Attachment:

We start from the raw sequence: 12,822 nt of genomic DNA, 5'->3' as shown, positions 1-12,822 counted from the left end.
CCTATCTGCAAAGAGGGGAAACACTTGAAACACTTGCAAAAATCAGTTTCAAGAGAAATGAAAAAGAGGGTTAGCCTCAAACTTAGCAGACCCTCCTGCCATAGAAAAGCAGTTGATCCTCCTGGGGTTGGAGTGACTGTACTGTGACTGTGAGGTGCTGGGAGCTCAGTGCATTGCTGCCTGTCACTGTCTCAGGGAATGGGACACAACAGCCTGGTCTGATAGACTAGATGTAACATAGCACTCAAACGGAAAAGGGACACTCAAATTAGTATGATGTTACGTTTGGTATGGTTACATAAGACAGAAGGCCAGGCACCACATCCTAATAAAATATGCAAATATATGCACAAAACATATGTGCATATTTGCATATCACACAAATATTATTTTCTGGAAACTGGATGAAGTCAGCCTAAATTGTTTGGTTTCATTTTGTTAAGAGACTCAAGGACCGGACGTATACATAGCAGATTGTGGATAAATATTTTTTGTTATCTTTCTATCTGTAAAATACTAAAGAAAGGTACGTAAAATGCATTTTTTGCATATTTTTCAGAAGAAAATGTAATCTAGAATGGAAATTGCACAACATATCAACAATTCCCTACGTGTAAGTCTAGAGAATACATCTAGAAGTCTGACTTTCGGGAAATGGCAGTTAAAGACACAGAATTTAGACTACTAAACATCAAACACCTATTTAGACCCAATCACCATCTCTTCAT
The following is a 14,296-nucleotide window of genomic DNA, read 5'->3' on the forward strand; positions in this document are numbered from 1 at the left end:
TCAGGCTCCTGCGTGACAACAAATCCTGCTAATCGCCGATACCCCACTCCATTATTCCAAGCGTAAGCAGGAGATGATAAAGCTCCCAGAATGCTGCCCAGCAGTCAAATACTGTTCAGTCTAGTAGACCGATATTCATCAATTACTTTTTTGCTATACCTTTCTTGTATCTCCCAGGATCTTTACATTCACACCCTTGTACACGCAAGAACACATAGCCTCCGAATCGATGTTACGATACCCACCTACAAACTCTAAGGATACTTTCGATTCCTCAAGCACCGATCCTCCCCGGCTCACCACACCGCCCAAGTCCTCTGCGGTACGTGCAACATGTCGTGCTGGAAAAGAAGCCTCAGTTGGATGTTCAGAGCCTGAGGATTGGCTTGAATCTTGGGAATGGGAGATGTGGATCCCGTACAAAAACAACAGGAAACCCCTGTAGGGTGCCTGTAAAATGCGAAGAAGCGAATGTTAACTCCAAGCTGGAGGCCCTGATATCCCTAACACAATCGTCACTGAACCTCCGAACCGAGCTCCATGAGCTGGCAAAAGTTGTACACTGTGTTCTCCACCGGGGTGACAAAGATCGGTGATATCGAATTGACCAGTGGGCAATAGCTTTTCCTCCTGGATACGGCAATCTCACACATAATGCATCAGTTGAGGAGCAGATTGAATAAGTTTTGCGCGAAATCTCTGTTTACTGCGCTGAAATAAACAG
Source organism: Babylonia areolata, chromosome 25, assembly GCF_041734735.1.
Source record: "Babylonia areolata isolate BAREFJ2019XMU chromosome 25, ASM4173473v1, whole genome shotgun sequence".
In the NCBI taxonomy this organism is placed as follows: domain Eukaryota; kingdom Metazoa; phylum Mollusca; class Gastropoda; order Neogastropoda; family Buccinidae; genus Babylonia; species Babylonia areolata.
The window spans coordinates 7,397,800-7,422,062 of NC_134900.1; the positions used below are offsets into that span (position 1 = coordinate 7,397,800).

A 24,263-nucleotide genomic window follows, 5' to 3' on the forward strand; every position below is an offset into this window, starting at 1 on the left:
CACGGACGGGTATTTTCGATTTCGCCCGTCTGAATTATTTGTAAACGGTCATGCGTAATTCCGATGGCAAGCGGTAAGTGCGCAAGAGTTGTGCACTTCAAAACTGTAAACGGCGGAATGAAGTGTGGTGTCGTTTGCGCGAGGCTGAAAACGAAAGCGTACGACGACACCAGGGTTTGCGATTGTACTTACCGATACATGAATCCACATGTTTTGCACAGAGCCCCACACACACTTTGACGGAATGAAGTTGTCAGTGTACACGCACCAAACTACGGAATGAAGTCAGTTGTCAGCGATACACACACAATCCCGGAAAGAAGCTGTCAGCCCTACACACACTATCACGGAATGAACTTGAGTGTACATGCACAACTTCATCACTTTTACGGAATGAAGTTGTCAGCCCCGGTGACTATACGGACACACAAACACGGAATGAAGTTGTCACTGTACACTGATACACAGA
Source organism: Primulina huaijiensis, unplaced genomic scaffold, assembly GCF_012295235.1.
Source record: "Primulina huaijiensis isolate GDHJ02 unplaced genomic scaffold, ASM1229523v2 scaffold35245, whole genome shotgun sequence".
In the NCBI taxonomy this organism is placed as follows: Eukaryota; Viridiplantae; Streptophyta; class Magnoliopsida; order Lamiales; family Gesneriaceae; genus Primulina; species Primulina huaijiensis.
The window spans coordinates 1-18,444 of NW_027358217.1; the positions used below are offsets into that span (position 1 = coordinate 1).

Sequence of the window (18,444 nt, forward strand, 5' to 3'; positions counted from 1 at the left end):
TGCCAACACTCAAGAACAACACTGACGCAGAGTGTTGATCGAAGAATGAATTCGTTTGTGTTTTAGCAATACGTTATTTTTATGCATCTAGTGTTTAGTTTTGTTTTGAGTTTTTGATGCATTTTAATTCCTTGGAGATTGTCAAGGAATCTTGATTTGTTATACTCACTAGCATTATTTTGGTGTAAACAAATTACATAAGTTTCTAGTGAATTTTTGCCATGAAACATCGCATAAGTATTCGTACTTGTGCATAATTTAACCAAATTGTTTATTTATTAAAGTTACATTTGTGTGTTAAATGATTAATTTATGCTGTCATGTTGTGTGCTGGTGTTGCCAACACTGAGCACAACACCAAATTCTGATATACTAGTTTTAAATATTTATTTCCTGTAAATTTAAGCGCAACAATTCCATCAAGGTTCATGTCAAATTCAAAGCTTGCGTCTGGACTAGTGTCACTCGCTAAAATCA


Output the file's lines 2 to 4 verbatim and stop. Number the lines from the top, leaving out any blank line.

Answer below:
CCTATCTGCAAAGAGGGGAAACACTTGAAACACTTGCAAAAATCAGTTTCAAGAGAAATGAAAAAGAGGGTTAGCCTCAAACTTAGCAGACCCTCCTGCCATAGAAAAGCAGTTGATCCTCCTGGGGTTGGAGTGACTGTACTGTGACTGTGAGGTGCTGGGAGCTCAGTGCATTGCTGCCTGTCACTGTCTCAGGGAATGGGACACAACAGCCTGGTCTGATAGACTAGATGTAACATAGCACTCAAACGGAAAAGGGACACTCAAATTAGTATGATGTTACGTTTGGTATGGTTACATAAGACAGAAGGCCAGGCACCACATCCTAATAAAATATGCAAATATATGCACAAAACATATGTGCATATTTGCATATCACACAAATATTATTTTCTGGAAACTGGATGAAGTCAGCCTAAATTGTTTGGTTTCATTTTGTTAAGAGACTCAAGGACCGGACGTATACATAGCAGATTGTGGATAAATATTTTTTGTTATCTTTCTATCTGTAAAATACTAAAGAAAGGTACGTAAAATGCATTTTTTGCATATTTTTCAGAAGAAAATGTAATCTAGAATGGAAATTGCACAACATATCAACAATTCCCTACGTGTAAGTCTAGAGAATACATCTAGAAGTCTGACTTTCGGGAAATGGCAGTTAAAGACACAGAATTTAGACTACTAAACATCAAACACCTATTTAGACCCAATCACCATCTCTTCAT
The following is a 14,296-nucleotide window of genomic DNA, read 5'->3' on the forward strand; positions in this document are numbered from 1 at the left end:
TCAGGCTCCTGCGTGACAACAAATCCTGCTAATCGCCGATACCCCACTCCATTATTCCAAGCGTAAGCAGGAGATGATAAAGCTCCCAGAATGCTGCCCAGCAGTCAAATACTGTTCAGTCTAGTAGACCGATATTCATCAATTACTTTTTTGCTATACCTTTCTTGTATCTCCCAGGATCTTTACATTCACACCCTTGTACACGCAAGAACACATAGCCTCCGAATCGATGTTACGATACCCACCTACAAACTCTAAGGATACTTTCGATTCCTCAAGCACCGATCCTCCCCGGCTCACCACACCGCCCAAGTCCTCTGCGGTACGTGCAACATGTCGTGCTGGAAAAGAAGCCTCAGTTGGATGTTCAGAGCCTGAGGATTGGCTTGAATCTTGGGAATGGGAGATGTGGATCCCGTACAAAAACAACAGGAAACCCCTGTAGGGTGCCTGTAAAATGCGAAGAAGCGAATGTTAACTCCAAGCTGGAGGCCCTGATATCCCTAACACAATCGTCACTGAACCTCCGAACCGAGCTCCATGAGCTGGCAAAAGTTGTACACTGTGTTCTCCACCGGGGTGACAAAGATCGGTGATATCGAATTGACCAGTGGGCAATAGCTTTTCCTCCTGGATACGGCAATCTCACACATAATGCATCAGTTGAGGAGCAGATTGAATAAGTTTTGCGCGAAATCTCTGTTTACTGCGCTGAAATAAACAG